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VA Awards Five Imaging Data Exchange Contracts to Boost Interoperability

The VA has awarded Medicom five additional contracts that aim to boost interoperability and health data exchange for improved care coordination.

The Department of Veterans Affairs has awarded five new contracts with Medicom that are set to boost interoperability for health data exchange.

The contract awards will allow Veterans Integrated Service Network (VISN) 21, VISN 2, VISN 9, the Louis Stokes Cleveland VA Medical Center in VISN 10, and the VA Illiana Health Care System in VISN 12 to join the 15 existing VA participants in Medicom's Health Information Network.

These new additions to the network will enhance health information exchange for 2.9 million veterans seeking care from 38 VA Medical Centers across 21 states and jurisdictions. The network supports the exchange of health records as well as medical imaging.

While the 2018 Mission Act has increased veterans' access to care in community settings, it has also created many clinical and administrative challenges.

For instance, medical images and diagnostic results are often brought to and from the VA on CDs and DVDs. This often results in delays in diagnoses and care delivery, not to mention costs to the VA estimated at $163-181 million per year.

The health IT vendor said its network enables indexing, search, and retrieval of data. This means that through the platform, providers such as the VA may retrieve requested images and documents from community providers electronically, eliminating the need for CDs and DVDs.

Data is transmitted through temporary encrypted conduits which aims to allow clinicians to seamlessly integrate the information into their existing health record systems, such as an EHR.

Additionally, the platform brings a patient's complete medical history into a search-oriented user-interface, the vendor said. This could simplify the health data search and retrieval process for patients, providers, and third parties.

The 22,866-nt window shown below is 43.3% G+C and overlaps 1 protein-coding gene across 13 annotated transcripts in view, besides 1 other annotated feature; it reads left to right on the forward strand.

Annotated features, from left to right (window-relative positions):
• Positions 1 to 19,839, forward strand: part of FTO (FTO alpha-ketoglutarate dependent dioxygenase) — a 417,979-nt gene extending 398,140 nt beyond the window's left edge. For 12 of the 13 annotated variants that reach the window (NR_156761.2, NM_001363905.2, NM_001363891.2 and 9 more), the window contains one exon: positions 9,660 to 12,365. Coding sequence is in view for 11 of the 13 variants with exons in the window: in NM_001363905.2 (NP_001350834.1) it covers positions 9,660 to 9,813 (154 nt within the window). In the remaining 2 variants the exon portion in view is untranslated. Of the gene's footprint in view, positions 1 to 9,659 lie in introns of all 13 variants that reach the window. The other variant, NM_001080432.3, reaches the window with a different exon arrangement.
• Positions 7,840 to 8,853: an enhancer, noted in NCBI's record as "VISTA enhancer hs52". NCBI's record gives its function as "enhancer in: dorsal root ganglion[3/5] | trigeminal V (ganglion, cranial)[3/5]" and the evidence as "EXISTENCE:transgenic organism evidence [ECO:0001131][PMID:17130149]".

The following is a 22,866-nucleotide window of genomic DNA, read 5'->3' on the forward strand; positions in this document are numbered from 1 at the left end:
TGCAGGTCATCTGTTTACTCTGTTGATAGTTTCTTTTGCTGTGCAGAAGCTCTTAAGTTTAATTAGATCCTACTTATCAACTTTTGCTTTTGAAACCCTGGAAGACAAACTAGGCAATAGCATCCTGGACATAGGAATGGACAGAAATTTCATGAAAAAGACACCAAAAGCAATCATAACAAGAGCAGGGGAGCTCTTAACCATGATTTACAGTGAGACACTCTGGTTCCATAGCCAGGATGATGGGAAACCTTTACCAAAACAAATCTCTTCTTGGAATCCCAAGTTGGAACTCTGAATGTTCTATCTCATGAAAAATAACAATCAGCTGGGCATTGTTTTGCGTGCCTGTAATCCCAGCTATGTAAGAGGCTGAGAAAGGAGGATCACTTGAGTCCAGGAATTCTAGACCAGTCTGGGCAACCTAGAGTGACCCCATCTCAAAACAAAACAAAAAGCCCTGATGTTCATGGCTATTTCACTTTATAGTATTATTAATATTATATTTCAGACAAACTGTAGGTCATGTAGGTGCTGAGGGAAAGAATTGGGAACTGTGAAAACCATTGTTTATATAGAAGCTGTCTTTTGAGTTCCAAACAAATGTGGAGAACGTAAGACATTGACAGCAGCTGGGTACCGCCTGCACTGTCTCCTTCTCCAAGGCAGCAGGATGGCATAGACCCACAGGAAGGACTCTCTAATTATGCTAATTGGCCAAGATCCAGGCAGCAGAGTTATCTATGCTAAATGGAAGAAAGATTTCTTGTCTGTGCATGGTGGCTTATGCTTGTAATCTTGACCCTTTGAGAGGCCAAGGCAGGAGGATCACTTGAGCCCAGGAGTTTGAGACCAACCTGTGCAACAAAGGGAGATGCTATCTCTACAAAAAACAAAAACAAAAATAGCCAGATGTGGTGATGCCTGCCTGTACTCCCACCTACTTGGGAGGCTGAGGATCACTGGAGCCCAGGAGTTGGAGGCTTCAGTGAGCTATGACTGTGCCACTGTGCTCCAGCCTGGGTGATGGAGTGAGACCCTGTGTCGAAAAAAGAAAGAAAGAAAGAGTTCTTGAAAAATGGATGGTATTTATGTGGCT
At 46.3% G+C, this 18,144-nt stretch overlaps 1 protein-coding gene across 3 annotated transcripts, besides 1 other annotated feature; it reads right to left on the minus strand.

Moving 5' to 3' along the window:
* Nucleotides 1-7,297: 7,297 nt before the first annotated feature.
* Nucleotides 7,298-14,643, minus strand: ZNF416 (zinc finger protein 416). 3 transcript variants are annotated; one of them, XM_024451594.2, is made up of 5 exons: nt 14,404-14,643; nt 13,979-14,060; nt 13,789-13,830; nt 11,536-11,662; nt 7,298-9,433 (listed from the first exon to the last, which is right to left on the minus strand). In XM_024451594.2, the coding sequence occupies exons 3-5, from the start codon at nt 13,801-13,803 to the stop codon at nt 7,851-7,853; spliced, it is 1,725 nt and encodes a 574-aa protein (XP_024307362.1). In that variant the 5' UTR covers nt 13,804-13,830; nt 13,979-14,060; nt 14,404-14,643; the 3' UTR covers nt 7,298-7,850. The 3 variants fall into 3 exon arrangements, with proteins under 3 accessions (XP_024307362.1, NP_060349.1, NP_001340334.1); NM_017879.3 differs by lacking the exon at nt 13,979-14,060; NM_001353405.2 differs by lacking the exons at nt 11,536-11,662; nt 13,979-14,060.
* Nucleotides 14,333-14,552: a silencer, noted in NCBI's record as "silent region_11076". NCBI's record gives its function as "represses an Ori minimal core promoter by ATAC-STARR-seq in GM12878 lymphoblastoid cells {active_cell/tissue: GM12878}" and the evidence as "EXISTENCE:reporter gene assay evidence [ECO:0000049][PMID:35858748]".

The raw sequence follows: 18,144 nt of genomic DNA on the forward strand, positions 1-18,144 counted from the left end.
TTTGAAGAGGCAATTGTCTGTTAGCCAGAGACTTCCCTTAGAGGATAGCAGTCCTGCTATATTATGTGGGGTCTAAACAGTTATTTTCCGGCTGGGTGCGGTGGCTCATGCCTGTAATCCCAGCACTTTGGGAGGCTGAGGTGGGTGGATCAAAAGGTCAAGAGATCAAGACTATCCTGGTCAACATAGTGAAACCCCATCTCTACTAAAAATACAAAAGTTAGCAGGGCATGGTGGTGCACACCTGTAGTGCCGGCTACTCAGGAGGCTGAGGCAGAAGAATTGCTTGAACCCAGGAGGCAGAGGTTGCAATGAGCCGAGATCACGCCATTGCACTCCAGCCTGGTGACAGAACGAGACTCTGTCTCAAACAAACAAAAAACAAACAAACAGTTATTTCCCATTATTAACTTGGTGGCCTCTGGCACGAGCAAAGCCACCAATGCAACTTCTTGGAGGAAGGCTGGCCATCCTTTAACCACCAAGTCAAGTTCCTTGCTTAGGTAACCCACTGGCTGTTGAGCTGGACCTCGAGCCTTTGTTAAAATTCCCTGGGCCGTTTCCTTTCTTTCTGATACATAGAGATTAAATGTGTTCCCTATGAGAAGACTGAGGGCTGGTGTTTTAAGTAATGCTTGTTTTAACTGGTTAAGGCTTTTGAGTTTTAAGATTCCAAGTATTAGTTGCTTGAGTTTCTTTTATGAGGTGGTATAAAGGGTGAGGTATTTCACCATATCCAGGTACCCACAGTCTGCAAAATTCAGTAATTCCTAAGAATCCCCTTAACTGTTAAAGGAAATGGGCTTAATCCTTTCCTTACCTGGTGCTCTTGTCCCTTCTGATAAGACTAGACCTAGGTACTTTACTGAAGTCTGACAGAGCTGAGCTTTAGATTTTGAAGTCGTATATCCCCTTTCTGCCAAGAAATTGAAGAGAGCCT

Earlier this year, Sanford Health, one of the largest health systems in the country, announced its sponsorship of a digital medical image exchange in collaboration with the Department of Veterans Affairs.

The health system partnered with Medicom on the exchange which aims to boost interoperability for care coordination.

The digital medical image exchange could also cut down administrative costs by eliminating hours spent arranging delivery of CDs holding patients’ medical imaging using couriers or the mail. According to Medicom, Sanford Health conducts a half million exchanges a year using faxes and CDs.

Paul Burud, executive director for Sanford Heart Fargo, noted that the implementation of the new information technology empowers providers by giving them efficient access to patient information and medical imaging.

Additionally, with Sanford Health and the VA operating clinics next to each other in the Midwest, the digital medical imaging exchange provides veterans the option to go back and forth from providers while still experiencing coordinated care.

“It impacts the Sanford system in a big way because we have, fortunately, those (VA) systems that are in our treatment areas,” Burud said in a press release at the time of the announcement.

Sanford USD Medical Center in South Dakota was the first care site to get connected to the digital medical imaging exchange. As the health IT company continues to add new organizations to its network, Sanford Health will be able to share medical imaging with those systems as well.

Next, the vendor wants to improve laboratory data exchange between Sanford and the VA to further boost care coordination as the health IT industry continues to modernize.

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